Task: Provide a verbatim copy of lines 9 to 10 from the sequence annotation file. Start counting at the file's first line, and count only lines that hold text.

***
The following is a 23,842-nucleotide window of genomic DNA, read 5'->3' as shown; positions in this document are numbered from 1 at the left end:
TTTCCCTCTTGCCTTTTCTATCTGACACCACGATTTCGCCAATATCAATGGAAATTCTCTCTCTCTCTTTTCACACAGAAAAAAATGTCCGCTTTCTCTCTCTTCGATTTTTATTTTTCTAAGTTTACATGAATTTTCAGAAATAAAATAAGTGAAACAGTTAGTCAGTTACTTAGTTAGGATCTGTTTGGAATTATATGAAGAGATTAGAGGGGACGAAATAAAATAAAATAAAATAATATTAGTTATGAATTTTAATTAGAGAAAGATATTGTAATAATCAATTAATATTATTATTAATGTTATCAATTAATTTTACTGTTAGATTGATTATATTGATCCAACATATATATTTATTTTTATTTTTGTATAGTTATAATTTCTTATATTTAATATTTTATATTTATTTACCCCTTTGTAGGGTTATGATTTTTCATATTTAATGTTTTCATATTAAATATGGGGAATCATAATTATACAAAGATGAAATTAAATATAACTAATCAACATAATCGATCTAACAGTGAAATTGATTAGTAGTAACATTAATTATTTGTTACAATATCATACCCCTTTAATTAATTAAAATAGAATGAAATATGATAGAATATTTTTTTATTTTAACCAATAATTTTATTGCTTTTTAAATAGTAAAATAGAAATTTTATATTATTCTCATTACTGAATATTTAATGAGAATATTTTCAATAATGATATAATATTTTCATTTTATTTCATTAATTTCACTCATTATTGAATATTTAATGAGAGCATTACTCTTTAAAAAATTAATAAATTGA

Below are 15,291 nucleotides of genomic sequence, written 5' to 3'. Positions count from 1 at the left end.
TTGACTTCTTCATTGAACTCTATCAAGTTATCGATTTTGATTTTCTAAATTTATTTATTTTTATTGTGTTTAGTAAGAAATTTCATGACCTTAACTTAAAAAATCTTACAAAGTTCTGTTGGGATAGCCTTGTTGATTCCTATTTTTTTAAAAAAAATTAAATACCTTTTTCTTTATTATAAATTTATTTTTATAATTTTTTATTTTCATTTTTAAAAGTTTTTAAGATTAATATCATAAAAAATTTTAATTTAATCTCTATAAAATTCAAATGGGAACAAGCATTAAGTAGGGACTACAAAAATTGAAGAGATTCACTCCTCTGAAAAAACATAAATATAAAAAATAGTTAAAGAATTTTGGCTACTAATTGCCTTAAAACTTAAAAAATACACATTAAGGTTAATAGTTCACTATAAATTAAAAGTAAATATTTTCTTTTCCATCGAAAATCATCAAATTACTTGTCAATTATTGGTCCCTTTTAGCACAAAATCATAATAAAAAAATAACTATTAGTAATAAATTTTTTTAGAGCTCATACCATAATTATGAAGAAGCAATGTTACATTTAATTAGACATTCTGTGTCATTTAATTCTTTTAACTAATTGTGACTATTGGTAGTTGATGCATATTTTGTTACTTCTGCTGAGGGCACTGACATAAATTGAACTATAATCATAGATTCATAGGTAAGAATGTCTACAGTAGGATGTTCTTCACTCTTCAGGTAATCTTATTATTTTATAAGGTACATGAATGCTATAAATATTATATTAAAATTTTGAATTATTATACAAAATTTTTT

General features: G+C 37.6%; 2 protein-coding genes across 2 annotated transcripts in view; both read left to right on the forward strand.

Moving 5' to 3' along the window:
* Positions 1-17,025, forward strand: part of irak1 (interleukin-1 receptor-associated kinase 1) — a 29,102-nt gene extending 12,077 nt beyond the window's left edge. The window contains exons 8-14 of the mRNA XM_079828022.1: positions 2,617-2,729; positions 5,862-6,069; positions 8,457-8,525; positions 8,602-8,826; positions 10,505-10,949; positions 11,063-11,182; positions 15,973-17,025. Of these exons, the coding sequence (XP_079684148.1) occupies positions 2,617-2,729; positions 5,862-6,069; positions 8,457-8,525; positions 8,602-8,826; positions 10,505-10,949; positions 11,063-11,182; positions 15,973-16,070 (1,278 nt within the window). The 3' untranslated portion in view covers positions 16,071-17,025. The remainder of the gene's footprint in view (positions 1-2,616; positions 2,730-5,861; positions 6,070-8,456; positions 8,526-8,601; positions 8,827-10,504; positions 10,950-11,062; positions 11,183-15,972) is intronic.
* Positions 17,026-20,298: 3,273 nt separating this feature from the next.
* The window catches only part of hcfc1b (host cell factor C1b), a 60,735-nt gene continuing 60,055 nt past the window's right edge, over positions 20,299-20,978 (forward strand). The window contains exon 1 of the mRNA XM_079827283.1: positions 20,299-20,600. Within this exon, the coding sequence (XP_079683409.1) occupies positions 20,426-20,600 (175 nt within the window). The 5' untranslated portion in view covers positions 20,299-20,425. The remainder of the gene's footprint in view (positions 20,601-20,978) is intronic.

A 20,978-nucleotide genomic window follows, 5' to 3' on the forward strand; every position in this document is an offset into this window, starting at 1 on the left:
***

* The window catches only part of hcfc1b (host cell factor C1b), a 60,735-nt gene continuing 60,055 nt past the window's right edge, over positions 20,299-20,978 (forward strand). The window contains exon 1 of the mRNA XM_079827283.1: positions 20,299-20,600. Within this exon, the coding sequence (XP_079683409.1) occupies positions 20,426-20,600 (175 nt within the window). The 5' untranslated portion in view covers positions 20,299-20,425. The remainder of the gene's footprint in view (positions 20,601-20,978) is intronic.

A 20,978-nucleotide genomic window follows, 5' to 3' on the forward strand; every position in this document is an offset into this window, starting at 1 on the left: